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Help Police!

Sep 3, 2009 4:24 PM | 3 comments

In our collection there are quite a few books from the 19th century. These books are not only valuable for the information contained within their pages, but also for their historical perspective.  One such book is "Brooklyn's Guardians" by William E. S. Fales.  This book published in 1887 traces the "origin, growth and development of the Brooklyn police force", from the early colonial period to it's enrollment in 1887 of 972 policemen.  



Fales begins the book with the basic need for protection in the Dutch colony, where every man was required to stand guard duty. The British instituted the use of a constable who was able to arrest murderers, manslayers, thieves, burglarers, vagrant persons, swearers, drunks or night walkers. He was also able to punish Sabbath breakers and brawlers, using The Pillory or Whipping Post.  A woman's punishment was meted out on the "Ducking Stool",  where scolds, nags, loud-mouths and other offending females were tied to a chair, and dunked in the water - supposedly to cool off. 


Around 1842 people began the call for a police department, based on New York's, as Brooklyn's population continued to grow. You would think that this idea would have unanimous support, but there were many who opposed it.  Chief among them were wealthy landowners who could afford their own private security.  They did not relish the idea of paying higher taxes, so that everyone could be safer.  Fortunately it was an idea whose time had come, with support coming from shopowners, robbery victims, merchants, journalists and politicians.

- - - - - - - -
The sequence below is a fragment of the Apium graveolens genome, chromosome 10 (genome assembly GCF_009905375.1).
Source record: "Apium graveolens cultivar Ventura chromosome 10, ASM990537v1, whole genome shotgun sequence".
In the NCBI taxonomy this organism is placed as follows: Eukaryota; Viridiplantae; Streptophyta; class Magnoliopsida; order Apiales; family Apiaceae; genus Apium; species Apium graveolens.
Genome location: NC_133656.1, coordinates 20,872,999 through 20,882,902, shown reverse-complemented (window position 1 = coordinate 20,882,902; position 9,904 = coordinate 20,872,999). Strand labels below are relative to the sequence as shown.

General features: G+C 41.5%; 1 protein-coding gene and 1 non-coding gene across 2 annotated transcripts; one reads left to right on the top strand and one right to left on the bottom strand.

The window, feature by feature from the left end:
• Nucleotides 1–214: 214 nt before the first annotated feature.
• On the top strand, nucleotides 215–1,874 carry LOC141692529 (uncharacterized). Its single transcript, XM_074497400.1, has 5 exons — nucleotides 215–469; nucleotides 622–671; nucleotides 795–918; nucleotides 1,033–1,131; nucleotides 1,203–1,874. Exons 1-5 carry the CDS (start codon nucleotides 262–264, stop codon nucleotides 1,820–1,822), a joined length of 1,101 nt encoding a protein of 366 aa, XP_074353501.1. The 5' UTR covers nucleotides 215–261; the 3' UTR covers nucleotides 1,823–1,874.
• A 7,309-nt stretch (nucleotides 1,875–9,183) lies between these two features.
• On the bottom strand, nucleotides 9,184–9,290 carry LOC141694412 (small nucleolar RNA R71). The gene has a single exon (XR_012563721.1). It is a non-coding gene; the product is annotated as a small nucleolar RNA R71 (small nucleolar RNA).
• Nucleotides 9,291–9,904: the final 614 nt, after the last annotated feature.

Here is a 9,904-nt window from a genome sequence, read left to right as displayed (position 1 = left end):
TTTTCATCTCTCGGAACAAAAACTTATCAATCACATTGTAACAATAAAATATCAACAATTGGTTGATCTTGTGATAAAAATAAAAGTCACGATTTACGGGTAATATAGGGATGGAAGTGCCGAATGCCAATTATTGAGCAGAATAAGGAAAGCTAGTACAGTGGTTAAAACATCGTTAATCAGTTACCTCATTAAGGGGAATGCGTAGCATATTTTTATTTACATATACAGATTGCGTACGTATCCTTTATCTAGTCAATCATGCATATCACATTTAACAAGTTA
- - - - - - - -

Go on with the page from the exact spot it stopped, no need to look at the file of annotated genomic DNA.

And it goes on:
1850 brought the establishment of the Brooklyn Police Department, and with it, the first superintendent John S. Folk. Folk is described as "a large, muscular, intelligent and fearless man, who even at that time was feared by roughs and criminals"  His coolness and bravery contributed to his election as Brooklyn's top cop by a wide majority.  Folk distinguished himself during the draft riots of 1863, where he led a group of officers across the Fulton Ferry to Manhattan, and during a labor riot, where he is quoted as saying, "Now my men, we must stand together and keep a solid front.  Don't separate, whatever you do, and wherever you see a head, hit it!"


"Brooklyn's Guardians" takes the reader through the early days of the Brooklyn police force, describing in detail each precinct, station house and police captain, as well as devoting considerable coverage to the final stop for many of Brooklyn's prisoners -- the Brooklyn Penitentiary in Crow Hill. Fales also covers Brooklyn's criminal lawyers, police reporters, detectives, newspapers and breweries.  For fans of criminology this is a very interesting read. 


11/20/2009 7:59:59 AM #

John Folk was my grandfather's first father-in-law, and was the grandfather of my father's half-sister, Vinia Wilson.

Bob Wilson

11/20/2009 12:45:54 PM #

That's great Bob. He seems like he was a no-nonsense guy.


6/21/2010 8:32:26 PM #

John Seward Folk was my Great, Great Grandfather.
I have the book "Brooklyns Guardian" which my
father had and gave to me.  It is falling apart.  Many
years ago my father donated all the medals and
nightstick owned by John Seward Folk to the Brooklyn
Police Dept.  I have made many phone calls and they
said they have no idea where they are.  Does anyone
know if there is a Brooklyn Police Dept. Museum as
we were told?   My grandfather was also named
John Seward Folk his father was Willian Henry Folk.

Virginia Folk Streader